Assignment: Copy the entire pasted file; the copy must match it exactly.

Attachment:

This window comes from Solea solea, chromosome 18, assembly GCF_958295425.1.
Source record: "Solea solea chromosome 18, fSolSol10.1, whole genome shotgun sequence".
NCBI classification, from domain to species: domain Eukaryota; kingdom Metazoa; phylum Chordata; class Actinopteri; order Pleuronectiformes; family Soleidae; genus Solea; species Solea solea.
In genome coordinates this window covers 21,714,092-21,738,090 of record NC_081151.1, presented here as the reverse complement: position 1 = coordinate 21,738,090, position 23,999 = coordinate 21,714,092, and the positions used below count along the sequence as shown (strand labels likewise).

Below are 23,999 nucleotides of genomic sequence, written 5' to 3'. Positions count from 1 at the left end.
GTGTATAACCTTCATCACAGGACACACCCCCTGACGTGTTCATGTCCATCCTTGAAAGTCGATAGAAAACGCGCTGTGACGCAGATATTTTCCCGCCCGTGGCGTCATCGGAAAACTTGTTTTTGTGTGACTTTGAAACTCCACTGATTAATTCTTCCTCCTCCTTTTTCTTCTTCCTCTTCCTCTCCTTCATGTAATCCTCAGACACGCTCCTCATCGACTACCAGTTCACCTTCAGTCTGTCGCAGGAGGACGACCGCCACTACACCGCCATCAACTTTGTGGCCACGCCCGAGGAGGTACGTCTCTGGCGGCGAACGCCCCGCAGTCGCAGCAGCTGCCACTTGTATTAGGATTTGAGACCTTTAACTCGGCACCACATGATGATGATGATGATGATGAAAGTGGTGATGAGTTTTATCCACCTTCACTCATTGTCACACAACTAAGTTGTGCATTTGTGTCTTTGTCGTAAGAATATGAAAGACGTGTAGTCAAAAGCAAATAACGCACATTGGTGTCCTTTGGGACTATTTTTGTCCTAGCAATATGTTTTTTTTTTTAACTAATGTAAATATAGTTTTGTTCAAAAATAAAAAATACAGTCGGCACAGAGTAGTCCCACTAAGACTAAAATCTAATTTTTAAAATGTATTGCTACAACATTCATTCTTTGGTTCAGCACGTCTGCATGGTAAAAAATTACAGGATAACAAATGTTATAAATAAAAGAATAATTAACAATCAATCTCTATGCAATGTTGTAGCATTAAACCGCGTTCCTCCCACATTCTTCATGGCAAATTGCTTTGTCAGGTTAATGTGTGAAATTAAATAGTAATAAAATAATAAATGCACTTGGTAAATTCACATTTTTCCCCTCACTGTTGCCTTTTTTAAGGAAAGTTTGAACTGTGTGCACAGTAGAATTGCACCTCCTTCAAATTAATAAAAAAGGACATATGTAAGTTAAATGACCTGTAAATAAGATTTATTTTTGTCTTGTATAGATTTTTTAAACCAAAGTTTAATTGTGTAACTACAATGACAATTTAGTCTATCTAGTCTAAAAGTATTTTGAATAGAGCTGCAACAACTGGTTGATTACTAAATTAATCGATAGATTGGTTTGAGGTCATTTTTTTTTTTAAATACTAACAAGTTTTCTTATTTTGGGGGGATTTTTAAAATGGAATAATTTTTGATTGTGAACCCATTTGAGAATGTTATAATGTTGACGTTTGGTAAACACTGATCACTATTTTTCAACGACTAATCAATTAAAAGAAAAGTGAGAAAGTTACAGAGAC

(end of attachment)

This window comes from Solea solea, chromosome 18, assembly GCF_958295425.1.
Source record: "Solea solea chromosome 18, fSolSol10.1, whole genome shotgun sequence".
NCBI classification, from domain to species: domain Eukaryota; kingdom Metazoa; phylum Chordata; class Actinopteri; order Pleuronectiformes; family Soleidae; genus Solea; species Solea solea.
In genome coordinates this window covers 21,714,092-21,738,090 of record NC_081151.1, presented here as the reverse complement: position 1 = coordinate 21,738,090, position 23,999 = coordinate 21,714,092, and the positions used below count along the sequence as shown (strand labels likewise).

Below are 23,999 nucleotides of genomic sequence, written 5' to 3'. Positions count from 1 at the left end.
GTGTATAACCTTCATCACAGGACACACCCCCTGACGTGTTCATGTCCATCCTTGAAAGTCGATAGAAAACGCGCTGTGACGCAGATATTTTCCCGCCCGTGGCGTCATCGGAAAACTTGTTTTTGTGTGACTTTGAAACTCCACTGATTAATTCTTCCTCCTCCTTTTTCTTCTTCCTCTTCCTCTCCTTCATGTAATCCTCAGACACGCTCCTCATCGACTACCAGTTCACCTTCAGTCTGTCGCAGGAGGACGACCGCCACTACACCGCCATCAACTTTGTGGCCACGCCCGAGGAGGTACGTCTCTGGCGGCGAACGCCCCGCAGTCGCAGCAGCTGCCACTTGTATTAGGATTTGAGACCTTTAACTCGGCACCACATGATGATGATGATGATGATGAAAGTGGTGATGAGTTTTATCCACCTTCACTCATTGTCACACAACTAAGTTGTGCATTTGTGTCTTTGTCGTAAGAATATGAAAGACGTGTAGTCAAAAGCAAATAACGCACATTGGTGTCCTTTGGGACTATTTTTGTCCTAGCAATATGTTTTTTTTTTTAACTAATGTAAATATAGTTTTGTTCAAAAATAAAAAATACAGTCGGCACAGAGTAGTCCCACTAAGACTAAAATCTAATTTTTAAAATGTATTGCTACAACATTCATTCTTTGGTTCAGCACGTCTGCATGGTAAAAAATTACAGGATAACAAATGTTATAAATAAAAGAATAATTAACAATCAATCTCTATGCAATGTTGTAGCATTAAACCGCGTTCCTCCCACATTCTTCATGGCAAATTGCTTTGTCAGGTTAATGTGTGAAATTAAATAGTAATAAAATAATAAATGCACTTGGTAAATTCACATTTTTCCCCTCACTGTTGCCTTTTTTAAGGAAAGTTTGAACTGTGTGCACAGTAGAATTGCACCTCCTTCAAATTAATAAAAAAGGACATATGTAAGTTAAATGACCTGTAAATAAGATTTATTTTTGTCTTGTATAGATTTTTTAAACCAAAGTTTAATTGTGTAACTACAATGACAATTTAGTCTATCTAGTCTAAAAGTATTTTGAATAGAGCTGCAACAACTGGTTGATTACTAAATTAATCGATAGATTGGTTTGAGGTCATTTTTTTTTTTAAATACTAACAAGTTTTCTTATTTTGGGGGGATTTTTAAAATGGAATAATTTTTGATTGTGAACCCATTTGAGAATGTTATAATGTTGACGTTTGGTAAACACTGATCACTATTTTTCAACGACTAATCAATTAAAAGAAAAGTGAGAAAGTTACAGAGAC